Arctic Circle

Russia, in fact, seems like a more suitable place to search for Arctic cuisine. I’ve already touched upon the subject when I talked about LavkaLavka and Teriberka, and I’m hoping to get back to it in the coming months. But even without crossing the Arctic circle, there’s a part of Russia that exhibits very similar culinary habits, except for the sea mammal part: Siberia. Siberian cuisine is enjoying increasing popularity in Russia, and Moscow counts several Siberian restaurants. Brush off mental images of political prisoners starving to death in gulags; this is all about going back to nature and to simpler times. In a country where cities and their dwellers’ lifestyle changed so much and so fast in the past decades, Siberia has become a phantasmal place where nature and traditions have been preserved. For men, Siberia is also the epicenter of manliness – just check out Putin’s vacations. How convenient it is when one can just hop on the subway to go eat a boar cutlet with a shot of homemade cordial! We’re going to take a look at two Moscow eateries where you can do just that, starting in today’s post with restaurant Omulyovaya Bochka.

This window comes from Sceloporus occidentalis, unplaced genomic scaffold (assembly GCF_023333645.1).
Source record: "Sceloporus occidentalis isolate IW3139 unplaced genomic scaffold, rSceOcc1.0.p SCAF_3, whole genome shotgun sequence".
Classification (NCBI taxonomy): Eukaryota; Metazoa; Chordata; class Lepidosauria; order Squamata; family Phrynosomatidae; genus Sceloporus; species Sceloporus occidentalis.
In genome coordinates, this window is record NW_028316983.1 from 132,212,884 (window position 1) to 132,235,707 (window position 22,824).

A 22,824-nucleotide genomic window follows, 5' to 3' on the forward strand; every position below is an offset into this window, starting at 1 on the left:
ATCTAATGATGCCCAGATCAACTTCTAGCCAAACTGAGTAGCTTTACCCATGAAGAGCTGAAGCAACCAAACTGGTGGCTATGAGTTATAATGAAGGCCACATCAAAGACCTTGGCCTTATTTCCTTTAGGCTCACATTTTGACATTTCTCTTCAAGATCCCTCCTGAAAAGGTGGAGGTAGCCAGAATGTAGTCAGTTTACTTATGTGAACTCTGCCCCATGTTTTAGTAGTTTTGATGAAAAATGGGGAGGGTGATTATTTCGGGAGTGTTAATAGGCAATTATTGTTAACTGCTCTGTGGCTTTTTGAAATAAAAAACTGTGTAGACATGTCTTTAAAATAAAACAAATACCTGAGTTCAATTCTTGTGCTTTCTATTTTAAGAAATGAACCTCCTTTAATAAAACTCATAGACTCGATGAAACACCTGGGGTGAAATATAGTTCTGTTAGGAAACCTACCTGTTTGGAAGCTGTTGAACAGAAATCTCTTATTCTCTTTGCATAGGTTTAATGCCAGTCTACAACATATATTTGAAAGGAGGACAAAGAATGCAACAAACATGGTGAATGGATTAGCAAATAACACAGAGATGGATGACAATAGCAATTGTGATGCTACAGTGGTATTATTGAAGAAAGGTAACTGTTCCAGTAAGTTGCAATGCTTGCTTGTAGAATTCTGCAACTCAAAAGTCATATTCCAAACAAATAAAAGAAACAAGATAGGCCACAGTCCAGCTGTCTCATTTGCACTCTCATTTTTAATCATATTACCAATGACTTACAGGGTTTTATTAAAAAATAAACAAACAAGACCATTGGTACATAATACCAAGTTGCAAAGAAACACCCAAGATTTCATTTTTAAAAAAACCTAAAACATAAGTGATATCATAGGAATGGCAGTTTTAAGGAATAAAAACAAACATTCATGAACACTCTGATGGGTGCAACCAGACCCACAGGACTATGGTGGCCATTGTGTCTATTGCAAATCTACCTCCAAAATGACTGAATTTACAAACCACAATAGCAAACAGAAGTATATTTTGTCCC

Siberian Cuisine - Omulyovaya Bochka

There are three popular fish in Siberia’s waters that are considered delicacies, all whitefish species of the salmon family: 

  • Omul, probably the most famous, is endemic to Lake Baikal.
  • Nelma is widespread in the Arctic rivers throughout Russia (and even Western Canada).
  • Muksun is also widespread in the Siberian Arctic waters, though not in the Eastern parts.

Omulyovaya Bochka, located on Moscow’s Pokrovka Street, features all three of these fish prominently, and in fact generally focuses on seafood. Its name, meaning “omul barrel,” refers to a legend from Lake Baikal wherein a magic barrel owned by two wind deities has the power to attract omul when thrown in the lake.